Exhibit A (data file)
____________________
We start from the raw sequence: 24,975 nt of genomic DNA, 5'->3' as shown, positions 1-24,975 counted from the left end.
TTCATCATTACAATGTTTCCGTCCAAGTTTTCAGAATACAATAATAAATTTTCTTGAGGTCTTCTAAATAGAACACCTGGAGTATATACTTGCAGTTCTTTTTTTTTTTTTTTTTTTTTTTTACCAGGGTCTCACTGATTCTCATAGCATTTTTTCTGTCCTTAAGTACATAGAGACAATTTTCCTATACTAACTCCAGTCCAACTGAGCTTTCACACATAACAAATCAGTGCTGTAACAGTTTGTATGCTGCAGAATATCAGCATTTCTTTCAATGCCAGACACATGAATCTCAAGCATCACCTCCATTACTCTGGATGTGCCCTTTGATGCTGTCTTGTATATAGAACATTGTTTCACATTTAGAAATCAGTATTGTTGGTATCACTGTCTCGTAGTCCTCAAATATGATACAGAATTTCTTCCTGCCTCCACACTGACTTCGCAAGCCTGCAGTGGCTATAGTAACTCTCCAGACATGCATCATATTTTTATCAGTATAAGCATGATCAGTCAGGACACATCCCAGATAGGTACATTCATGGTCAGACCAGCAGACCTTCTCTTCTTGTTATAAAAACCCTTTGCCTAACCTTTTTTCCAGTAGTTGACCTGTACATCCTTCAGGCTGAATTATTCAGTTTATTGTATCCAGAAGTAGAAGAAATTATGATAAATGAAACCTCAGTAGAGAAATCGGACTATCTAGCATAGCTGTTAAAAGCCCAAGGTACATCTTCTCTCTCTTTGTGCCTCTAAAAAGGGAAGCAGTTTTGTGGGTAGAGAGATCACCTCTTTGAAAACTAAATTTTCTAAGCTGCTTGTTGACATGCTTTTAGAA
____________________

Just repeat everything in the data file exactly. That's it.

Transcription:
We start from the raw sequence: 24,975 nt of genomic DNA, 5'->3' as shown, positions 1-24,975 counted from the left end.
TTCATCATTACAATGTTTCCGTCCAAGTTTTCAGAATACAATAATAAATTTTCTTGAGGTCTTCTAAATAGAACACCTGGAGTATATACTTGCAGTTCTTTTTTTTTTTTTTTTTTTTTTTTACCAGGGTCTCACTGATTCTCATAGCATTTTTTCTGTCCTTAAGTACATAGAGACAATTTTCCTATACTAACTCCAGTCCAACTGAGCTTTCACACATAACAAATCAGTGCTGTAACAGTTTGTATGCTGCAGAATATCAGCATTTCTTTCAATGCCAGACACATGAATCTCAAGCATCACCTCCATTACTCTGGATGTGCCCTTTGATGCTGTCTTGTATATAGAACATTGTTTCACATTTAGAAATCAGTATTGTTGGTATCACTGTCTCGTAGTCCTCAAATATGATACAGAATTTCTTCCTGCCTCCACACTGACTTCGCAAGCCTGCAGTGGCTATAGTAACTCTCCAGACATGCATCATATTTTTATCAGTATAAGCATGATCAGTCAGGACACATCCCAGATAGGTACATTCATGGTCAGACCAGCAGACCTTCTCTTCTTGTTATAAAAACCCTTTGCCTAACCTTTTTTCCAGTAGTTGACCTGTACATCCTTCAGGCTGAATTATTCAGTTTATTGTATCCAGAAGTAGAAGAAATTATGATAAATGAAACCTCAGTAGAGAAATCGGACTATCTAGCATAGCTGTTAAAAGCCCAAGGTACATCTTCTCTCTCTTTGTGCCTCTAAAAAGGGAAGCAGTTTTGTGGGTAGAGAGATCACCTCTTTGAAAACTAAATTTTCTAAGCTGCTTGTTGACATGCTTTTAGAA